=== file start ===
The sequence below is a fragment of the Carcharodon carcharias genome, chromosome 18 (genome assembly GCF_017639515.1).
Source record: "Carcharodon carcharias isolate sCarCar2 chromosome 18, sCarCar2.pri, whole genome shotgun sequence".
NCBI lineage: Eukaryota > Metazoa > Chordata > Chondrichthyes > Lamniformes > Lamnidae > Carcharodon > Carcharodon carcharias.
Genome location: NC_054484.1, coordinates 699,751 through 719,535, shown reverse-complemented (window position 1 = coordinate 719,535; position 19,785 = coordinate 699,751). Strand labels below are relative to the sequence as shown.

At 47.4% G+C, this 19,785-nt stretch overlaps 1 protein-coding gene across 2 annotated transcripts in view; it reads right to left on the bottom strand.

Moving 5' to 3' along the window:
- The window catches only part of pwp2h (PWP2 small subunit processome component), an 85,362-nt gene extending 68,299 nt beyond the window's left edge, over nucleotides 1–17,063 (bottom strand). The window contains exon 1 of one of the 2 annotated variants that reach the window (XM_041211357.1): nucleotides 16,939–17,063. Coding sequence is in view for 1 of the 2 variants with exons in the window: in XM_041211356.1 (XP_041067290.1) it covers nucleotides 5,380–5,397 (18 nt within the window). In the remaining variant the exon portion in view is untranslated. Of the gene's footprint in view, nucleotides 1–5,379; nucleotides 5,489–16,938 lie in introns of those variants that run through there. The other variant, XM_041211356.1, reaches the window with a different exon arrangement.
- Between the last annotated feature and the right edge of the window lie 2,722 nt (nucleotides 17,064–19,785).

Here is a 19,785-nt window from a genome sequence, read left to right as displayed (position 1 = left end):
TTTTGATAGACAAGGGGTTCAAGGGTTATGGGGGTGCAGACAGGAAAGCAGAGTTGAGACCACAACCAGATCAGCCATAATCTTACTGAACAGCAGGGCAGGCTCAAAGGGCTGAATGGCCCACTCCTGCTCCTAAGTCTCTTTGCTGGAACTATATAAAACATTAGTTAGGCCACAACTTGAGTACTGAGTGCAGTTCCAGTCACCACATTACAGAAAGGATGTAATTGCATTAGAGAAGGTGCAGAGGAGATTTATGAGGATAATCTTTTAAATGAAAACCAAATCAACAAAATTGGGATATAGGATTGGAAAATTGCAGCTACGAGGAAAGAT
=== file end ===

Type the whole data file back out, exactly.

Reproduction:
The sequence below is a fragment of the Carcharodon carcharias genome, chromosome 18 (genome assembly GCF_017639515.1).
Source record: "Carcharodon carcharias isolate sCarCar2 chromosome 18, sCarCar2.pri, whole genome shotgun sequence".
NCBI lineage: Eukaryota > Metazoa > Chordata > Chondrichthyes > Lamniformes > Lamnidae > Carcharodon > Carcharodon carcharias.
Genome location: NC_054484.1, coordinates 699,751 through 719,535, shown reverse-complemented (window position 1 = coordinate 719,535; position 19,785 = coordinate 699,751). Strand labels below are relative to the sequence as shown.

At 47.4% G+C, this 19,785-nt stretch overlaps 1 protein-coding gene across 2 annotated transcripts in view; it reads right to left on the bottom strand.

Moving 5' to 3' along the window:
- The window catches only part of pwp2h (PWP2 small subunit processome component), an 85,362-nt gene extending 68,299 nt beyond the window's left edge, over nucleotides 1–17,063 (bottom strand). The window contains exon 1 of one of the 2 annotated variants that reach the window (XM_041211357.1): nucleotides 16,939–17,063. Coding sequence is in view for 1 of the 2 variants with exons in the window: in XM_041211356.1 (XP_041067290.1) it covers nucleotides 5,380–5,397 (18 nt within the window). In the remaining variant the exon portion in view is untranslated. Of the gene's footprint in view, nucleotides 1–5,379; nucleotides 5,489–16,938 lie in introns of those variants that run through there. The other variant, XM_041211356.1, reaches the window with a different exon arrangement.
- Between the last annotated feature and the right edge of the window lie 2,722 nt (nucleotides 17,064–19,785).

Here is a 19,785-nt window from a genome sequence, read left to right as displayed (position 1 = left end):
TTTTGATAGACAAGGGGTTCAAGGGTTATGGGGGTGCAGACAGGAAAGCAGAGTTGAGACCACAACCAGATCAGCCATAATCTTACTGAACAGCAGGGCAGGCTCAAAGGGCTGAATGGCCCACTCCTGCTCCTAAGTCTCTTTGCTGGAACTATATAAAACATTAGTTAGGCCACAACTTGAGTACTGAGTGCAGTTCCAGTCACCACATTACAGAAAGGATGTAATTGCATTAGAGAAGGTGCAGAGGAGATTTATGAGGATAATCTTTTAAATGAAAACCAAATCAACAAAATTGGGATATAGGATTGGAAAATTGCAGCTACGAGGAAAGAT